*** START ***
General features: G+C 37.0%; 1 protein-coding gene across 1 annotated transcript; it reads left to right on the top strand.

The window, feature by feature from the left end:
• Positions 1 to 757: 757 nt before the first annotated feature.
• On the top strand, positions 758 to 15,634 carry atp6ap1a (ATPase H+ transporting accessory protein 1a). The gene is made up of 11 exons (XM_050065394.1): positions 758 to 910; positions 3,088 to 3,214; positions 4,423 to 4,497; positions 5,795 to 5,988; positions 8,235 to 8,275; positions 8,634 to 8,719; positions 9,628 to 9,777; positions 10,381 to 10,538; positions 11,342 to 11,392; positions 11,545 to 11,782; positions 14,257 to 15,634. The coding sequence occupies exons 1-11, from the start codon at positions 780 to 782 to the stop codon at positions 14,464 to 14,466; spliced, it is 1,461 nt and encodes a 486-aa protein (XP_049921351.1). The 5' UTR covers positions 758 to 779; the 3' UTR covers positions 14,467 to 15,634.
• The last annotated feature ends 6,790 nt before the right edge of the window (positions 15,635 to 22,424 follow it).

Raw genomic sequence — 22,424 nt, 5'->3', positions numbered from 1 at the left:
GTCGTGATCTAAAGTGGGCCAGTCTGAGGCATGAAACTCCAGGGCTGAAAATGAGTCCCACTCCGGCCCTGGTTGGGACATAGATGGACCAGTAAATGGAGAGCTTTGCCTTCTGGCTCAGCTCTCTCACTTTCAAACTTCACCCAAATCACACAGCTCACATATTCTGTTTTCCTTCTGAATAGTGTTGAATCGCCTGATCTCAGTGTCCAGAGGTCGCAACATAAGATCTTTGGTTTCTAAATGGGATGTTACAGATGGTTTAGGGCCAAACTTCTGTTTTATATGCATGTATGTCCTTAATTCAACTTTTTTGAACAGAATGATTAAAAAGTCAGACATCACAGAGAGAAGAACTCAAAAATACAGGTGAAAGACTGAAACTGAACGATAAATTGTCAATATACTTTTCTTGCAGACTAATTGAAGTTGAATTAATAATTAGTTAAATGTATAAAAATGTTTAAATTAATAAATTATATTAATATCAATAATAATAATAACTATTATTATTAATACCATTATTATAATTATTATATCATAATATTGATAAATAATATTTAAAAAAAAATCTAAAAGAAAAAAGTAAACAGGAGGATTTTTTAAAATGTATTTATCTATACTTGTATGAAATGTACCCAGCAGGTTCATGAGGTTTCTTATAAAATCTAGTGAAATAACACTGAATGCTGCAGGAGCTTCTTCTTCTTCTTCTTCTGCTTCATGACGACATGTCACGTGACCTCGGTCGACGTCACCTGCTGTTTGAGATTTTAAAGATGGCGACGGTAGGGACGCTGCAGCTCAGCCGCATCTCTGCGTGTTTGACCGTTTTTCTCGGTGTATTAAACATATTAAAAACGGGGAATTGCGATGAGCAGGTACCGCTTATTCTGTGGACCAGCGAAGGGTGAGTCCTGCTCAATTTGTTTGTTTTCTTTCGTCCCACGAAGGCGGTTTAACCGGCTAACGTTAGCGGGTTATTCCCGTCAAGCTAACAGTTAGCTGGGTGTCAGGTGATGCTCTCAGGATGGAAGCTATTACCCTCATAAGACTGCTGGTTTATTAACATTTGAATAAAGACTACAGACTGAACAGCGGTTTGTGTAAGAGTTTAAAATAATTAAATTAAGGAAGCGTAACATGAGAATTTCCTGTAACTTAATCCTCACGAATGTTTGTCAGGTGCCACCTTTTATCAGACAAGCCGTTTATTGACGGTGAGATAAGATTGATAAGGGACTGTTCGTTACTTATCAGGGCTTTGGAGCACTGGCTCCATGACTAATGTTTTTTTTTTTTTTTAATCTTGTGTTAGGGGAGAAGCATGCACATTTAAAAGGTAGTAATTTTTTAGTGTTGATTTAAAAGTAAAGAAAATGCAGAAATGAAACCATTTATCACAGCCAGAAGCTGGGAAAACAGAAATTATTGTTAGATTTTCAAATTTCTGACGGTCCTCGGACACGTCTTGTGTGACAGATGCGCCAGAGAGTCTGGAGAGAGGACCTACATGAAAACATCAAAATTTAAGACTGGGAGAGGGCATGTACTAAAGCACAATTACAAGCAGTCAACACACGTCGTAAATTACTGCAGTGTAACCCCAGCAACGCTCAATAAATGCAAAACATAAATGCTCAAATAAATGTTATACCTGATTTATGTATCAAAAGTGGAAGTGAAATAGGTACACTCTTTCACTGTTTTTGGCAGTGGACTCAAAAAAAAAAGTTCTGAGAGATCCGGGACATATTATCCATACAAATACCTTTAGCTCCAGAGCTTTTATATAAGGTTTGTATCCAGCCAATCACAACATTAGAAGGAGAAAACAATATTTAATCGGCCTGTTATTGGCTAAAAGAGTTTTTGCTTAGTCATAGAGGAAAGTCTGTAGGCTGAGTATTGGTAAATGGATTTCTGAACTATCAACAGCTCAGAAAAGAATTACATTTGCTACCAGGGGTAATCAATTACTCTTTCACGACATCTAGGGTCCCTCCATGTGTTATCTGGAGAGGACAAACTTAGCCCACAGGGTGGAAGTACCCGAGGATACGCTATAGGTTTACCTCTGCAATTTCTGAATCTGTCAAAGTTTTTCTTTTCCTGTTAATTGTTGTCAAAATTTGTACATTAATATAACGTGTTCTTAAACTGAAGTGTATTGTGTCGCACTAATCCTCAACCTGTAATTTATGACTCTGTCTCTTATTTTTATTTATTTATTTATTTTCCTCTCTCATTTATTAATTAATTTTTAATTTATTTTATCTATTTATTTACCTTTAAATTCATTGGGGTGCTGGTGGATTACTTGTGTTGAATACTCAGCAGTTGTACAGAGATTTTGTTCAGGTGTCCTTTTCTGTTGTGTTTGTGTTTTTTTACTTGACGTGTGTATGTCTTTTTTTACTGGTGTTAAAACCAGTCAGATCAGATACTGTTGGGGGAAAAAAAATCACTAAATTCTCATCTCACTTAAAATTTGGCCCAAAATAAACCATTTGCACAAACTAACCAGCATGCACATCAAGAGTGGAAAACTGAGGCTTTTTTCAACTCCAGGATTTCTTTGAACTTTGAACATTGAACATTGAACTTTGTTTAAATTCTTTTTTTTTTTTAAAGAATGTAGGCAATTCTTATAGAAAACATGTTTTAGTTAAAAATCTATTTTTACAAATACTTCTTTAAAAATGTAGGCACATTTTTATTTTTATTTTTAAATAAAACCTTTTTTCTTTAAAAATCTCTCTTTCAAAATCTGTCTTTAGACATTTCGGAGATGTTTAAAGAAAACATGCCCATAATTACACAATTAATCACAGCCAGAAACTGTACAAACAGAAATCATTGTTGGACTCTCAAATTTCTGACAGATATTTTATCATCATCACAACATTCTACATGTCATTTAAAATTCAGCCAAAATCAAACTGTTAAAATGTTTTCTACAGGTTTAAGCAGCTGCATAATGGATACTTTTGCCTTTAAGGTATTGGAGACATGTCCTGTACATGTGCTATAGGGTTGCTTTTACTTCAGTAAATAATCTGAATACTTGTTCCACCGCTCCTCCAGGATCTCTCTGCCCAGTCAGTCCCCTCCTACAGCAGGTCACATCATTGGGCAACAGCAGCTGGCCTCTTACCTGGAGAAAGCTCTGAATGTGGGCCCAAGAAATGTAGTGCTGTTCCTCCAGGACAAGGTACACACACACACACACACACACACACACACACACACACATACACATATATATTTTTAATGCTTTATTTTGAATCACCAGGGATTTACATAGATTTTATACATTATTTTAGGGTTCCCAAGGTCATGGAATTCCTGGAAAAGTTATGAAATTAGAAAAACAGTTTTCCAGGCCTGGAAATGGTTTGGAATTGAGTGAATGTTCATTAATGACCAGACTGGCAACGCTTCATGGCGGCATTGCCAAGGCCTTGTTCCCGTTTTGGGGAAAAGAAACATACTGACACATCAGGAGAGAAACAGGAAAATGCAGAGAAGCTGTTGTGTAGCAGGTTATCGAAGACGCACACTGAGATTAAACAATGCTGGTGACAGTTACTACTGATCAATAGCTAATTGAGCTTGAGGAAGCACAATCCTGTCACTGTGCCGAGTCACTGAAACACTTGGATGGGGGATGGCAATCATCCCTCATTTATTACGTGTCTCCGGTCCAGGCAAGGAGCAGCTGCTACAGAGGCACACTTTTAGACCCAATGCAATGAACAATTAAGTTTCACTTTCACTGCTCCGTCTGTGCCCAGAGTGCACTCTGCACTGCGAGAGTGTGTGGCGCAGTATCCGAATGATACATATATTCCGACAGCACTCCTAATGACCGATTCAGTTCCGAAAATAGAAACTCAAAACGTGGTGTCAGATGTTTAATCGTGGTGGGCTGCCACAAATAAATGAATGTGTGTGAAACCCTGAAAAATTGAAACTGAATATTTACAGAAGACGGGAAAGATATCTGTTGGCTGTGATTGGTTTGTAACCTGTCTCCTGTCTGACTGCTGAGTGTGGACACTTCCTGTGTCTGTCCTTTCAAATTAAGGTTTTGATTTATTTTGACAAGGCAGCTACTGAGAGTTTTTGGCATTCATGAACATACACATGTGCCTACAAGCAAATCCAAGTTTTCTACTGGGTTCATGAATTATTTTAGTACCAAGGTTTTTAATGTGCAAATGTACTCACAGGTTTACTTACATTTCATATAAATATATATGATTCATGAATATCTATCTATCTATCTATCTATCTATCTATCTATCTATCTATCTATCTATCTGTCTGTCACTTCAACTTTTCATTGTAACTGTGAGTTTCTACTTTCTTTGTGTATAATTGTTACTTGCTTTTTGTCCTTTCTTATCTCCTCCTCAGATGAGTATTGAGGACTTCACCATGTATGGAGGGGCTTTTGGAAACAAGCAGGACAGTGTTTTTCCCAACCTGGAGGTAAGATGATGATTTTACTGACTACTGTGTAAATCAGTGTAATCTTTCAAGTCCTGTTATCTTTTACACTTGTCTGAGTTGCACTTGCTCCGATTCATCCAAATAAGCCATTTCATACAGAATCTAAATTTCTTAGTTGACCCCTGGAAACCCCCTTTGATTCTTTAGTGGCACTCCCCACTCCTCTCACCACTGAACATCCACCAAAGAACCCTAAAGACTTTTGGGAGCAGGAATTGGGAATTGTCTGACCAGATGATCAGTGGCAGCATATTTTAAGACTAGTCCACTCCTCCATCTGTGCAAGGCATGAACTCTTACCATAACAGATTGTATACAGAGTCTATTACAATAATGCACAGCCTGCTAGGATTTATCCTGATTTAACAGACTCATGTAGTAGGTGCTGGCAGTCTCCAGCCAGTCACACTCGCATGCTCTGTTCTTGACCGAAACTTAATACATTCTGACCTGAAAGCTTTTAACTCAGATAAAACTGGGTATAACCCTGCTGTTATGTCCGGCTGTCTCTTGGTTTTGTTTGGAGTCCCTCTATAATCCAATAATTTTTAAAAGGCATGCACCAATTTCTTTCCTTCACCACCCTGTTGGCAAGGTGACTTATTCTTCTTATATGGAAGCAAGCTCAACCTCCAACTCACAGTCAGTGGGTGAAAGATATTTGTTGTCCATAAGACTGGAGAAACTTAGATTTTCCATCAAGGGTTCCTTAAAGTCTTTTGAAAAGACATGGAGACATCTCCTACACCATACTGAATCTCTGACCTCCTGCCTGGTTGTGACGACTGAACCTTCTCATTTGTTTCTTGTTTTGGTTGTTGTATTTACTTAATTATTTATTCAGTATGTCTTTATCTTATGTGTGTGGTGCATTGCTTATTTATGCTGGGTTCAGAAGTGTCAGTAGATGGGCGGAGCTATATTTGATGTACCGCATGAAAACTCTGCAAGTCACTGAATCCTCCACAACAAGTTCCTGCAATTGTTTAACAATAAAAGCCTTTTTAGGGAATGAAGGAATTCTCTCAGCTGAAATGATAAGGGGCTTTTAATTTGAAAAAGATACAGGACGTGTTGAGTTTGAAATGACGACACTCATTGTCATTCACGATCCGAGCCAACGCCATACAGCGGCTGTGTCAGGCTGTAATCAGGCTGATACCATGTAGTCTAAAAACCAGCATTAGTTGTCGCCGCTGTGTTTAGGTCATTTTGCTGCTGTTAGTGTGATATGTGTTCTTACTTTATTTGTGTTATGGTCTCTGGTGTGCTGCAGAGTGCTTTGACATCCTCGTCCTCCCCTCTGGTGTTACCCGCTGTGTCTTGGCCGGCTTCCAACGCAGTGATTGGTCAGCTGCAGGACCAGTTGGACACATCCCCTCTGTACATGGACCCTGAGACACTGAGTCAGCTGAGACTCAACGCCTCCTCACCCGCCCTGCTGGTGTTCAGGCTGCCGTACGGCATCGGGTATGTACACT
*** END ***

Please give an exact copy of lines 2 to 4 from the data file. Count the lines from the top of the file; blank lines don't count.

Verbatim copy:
The window, feature by feature from the left end:
• Positions 1 to 757: 757 nt before the first annotated feature.
• On the top strand, positions 758 to 15,634 carry atp6ap1a (ATPase H+ transporting accessory protein 1a). The gene is made up of 11 exons (XM_050065394.1): positions 758 to 910; positions 3,088 to 3,214; positions 4,423 to 4,497; positions 5,795 to 5,988; positions 8,235 to 8,275; positions 8,634 to 8,719; positions 9,628 to 9,777; positions 10,381 to 10,538; positions 11,342 to 11,392; positions 11,545 to 11,782; positions 14,257 to 15,634. The coding sequence occupies exons 1-11, from the start codon at positions 780 to 782 to the stop codon at positions 14,464 to 14,466; spliced, it is 1,461 nt and encodes a 486-aa protein (XP_049921351.1). The 5' UTR covers positions 758 to 779; the 3' UTR covers positions 14,467 to 15,634.